ZIMSEC O Level Integrated Science Notes: Animal Parasites and diseases
- Farmers in Zimbabwe typically raise goats, cattle, chickens and sheep.
- Disease spread much more quickly where large numbers of the same type of livestock are kept close together when compared to the wild.
- Livestock diseases are caused by pathogens.
- These organisms live on or in the host animal.
- Pathogens include parasites and microorganisms e.g. bacteria and viruses.
- Pathogens destroy tissues of the host animal and use it for food.
- This results in reduced productivity, reduced amount and quality of milk and meat.
- Infected female animals may become infertile.
- Some pathogens also produce toxins which cause diseases and results in the host animal becoming sick.
- Some diseases are spread by .
- Vector-a carrier of diseases and infection. For example a mosquito is a vector that carries and transfers the infectious agent.
- Parasite-an organism which lives in or on another organism (its host) and benefits by deriving nutrients (food) at the host’s expense.
- Parasites do not always cause diseases but still result in reduced productivity in the host animal.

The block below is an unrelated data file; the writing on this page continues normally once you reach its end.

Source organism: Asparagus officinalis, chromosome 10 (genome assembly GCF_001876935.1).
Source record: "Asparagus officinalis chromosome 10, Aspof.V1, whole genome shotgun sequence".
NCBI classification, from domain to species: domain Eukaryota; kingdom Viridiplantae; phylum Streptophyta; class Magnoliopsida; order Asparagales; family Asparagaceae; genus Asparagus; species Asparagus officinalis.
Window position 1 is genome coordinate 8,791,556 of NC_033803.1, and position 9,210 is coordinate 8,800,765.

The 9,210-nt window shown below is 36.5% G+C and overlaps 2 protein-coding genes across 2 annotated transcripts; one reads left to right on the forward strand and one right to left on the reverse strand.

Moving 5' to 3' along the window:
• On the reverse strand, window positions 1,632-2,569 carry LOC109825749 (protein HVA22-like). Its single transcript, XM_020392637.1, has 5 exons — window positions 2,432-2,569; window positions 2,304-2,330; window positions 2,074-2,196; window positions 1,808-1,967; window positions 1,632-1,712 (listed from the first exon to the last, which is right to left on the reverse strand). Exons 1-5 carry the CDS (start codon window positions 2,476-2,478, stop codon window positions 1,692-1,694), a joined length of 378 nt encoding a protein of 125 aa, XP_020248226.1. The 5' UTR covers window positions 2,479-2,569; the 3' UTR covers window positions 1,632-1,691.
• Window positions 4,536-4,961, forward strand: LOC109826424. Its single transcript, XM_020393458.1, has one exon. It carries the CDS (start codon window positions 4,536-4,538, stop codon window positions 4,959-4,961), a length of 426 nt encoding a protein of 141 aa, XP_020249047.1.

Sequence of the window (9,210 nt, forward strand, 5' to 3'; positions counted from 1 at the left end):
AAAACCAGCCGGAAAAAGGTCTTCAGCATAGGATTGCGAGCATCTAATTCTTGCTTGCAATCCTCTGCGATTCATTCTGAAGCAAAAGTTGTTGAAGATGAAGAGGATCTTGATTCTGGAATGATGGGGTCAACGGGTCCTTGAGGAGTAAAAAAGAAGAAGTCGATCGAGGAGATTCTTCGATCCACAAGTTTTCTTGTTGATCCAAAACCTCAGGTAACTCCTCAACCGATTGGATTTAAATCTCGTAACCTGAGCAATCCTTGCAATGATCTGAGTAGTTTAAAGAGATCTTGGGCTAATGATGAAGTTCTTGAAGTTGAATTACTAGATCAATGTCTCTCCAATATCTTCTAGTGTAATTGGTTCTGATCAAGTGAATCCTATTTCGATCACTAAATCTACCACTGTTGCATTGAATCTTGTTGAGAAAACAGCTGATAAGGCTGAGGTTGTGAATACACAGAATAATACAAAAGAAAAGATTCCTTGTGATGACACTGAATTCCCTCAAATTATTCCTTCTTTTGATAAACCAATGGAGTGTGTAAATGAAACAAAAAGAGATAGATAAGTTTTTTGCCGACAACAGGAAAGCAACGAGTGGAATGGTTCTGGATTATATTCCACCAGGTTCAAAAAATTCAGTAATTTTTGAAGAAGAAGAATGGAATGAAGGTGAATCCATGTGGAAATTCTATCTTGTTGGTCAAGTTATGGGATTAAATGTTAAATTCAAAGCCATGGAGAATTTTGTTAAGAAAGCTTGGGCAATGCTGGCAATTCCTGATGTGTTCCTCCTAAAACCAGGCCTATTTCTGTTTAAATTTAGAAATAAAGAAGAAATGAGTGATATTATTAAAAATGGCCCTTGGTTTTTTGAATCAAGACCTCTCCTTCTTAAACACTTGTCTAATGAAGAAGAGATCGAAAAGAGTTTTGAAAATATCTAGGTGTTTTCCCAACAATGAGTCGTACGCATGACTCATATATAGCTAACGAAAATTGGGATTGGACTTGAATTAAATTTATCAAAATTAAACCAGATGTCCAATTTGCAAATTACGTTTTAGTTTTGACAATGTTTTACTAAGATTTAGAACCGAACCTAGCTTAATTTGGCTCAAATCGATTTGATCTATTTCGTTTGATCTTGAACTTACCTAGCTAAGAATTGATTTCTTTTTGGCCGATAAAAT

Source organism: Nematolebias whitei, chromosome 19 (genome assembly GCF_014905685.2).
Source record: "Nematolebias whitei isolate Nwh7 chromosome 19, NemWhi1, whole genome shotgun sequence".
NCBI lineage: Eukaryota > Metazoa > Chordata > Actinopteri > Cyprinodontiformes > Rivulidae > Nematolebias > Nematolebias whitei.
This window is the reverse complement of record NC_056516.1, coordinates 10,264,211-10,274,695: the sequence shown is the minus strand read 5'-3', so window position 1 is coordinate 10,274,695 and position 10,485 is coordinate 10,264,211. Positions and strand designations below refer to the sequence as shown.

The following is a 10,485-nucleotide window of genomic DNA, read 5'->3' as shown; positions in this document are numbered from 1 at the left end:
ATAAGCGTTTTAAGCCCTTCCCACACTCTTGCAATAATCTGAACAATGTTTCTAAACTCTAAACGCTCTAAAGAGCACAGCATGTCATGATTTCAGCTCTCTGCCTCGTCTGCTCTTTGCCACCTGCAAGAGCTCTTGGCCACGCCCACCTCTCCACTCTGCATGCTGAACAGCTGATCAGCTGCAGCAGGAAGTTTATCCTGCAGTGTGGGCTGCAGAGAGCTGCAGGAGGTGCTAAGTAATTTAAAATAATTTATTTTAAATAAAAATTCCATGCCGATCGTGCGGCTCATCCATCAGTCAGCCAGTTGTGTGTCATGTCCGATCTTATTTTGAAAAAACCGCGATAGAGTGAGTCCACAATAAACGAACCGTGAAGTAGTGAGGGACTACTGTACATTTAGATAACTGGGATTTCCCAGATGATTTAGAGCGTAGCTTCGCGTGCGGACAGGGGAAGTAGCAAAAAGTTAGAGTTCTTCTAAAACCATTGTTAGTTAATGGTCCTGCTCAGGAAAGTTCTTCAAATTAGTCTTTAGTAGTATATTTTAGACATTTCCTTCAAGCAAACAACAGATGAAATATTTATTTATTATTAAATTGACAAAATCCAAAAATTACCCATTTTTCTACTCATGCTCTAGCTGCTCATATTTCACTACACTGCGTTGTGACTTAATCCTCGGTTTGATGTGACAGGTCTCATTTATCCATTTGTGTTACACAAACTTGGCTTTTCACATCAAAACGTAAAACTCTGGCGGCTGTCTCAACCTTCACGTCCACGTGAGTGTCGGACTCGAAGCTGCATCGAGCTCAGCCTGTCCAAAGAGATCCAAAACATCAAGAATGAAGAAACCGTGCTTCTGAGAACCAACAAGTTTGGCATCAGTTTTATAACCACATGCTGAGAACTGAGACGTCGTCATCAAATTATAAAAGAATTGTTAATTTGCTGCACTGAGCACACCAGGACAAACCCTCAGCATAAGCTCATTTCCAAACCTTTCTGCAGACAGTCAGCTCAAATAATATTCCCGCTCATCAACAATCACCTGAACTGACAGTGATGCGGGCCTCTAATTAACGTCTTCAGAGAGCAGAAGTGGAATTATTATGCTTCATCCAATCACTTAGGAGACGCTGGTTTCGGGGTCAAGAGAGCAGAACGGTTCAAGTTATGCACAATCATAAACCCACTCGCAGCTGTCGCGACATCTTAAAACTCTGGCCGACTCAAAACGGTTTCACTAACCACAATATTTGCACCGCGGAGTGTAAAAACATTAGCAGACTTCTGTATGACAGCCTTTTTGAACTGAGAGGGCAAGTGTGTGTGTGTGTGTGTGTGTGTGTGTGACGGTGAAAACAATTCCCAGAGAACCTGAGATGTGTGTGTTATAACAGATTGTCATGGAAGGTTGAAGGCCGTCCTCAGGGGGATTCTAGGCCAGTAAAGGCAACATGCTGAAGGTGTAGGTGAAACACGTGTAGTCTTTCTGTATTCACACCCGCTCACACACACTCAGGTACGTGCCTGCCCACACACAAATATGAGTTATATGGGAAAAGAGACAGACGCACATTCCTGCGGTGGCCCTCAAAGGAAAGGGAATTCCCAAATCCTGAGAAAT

- Parasites such as fleas, ticks and lice live outside the host.
- Parasites like worms and liver flukes may live inside the host.
- Tapeworms live inside the intestine and uses up the host’s food leaving the host thin and weak.
- Flukes are small flatworms that infect the host’s liver.
- They can be controlled by dosing the whole herd even those that appear unaffected.
- The risk of fluke infection can also be reduced by rotational grazing.
- Infected animals should be quarantined (kept separate) to prevent diseases from spreading.
- The movement of animals should be controlled to prevent them from being infected especially in rural areas where herds may come into contact with infected herds.
- Ticks cause a number of diseases in cattle e.g. heart water and redwater.
- Ticks are common vectors in cattle although they have been known to affect other animals such as goats.
- Ticks also suck blood weakening the host and resulting in reduced productivity.
- They can be controlled by dipping the livestock.
- The dips have a chemical that will kill the ticks.
- They can also be controlled by tick birds.
|Foot and mouth |
(Cattle and Goats)
|virus||Fever, excessive saliva production, loss of weight, reduced milk production, mouth blisters, possible death, loss of appetite and dullness.||There is no specific cure for the disease as surviving animals usually recover after 7-10 days. Take preventative action such as vaccinating, kill diseases animals or keep them in quarantine. Notify the responsible authorities.|
(In cattle and goats)
|bacterium||Fever, loss of appetite, watery faeces with traces of blood, blood in noses and mouth of the dead animals, blown up stomachs, death usually occurs in 24 hours.||Can be treated with antibiotics. Burn or Bury dead animals.
Notify the responsible authorities.
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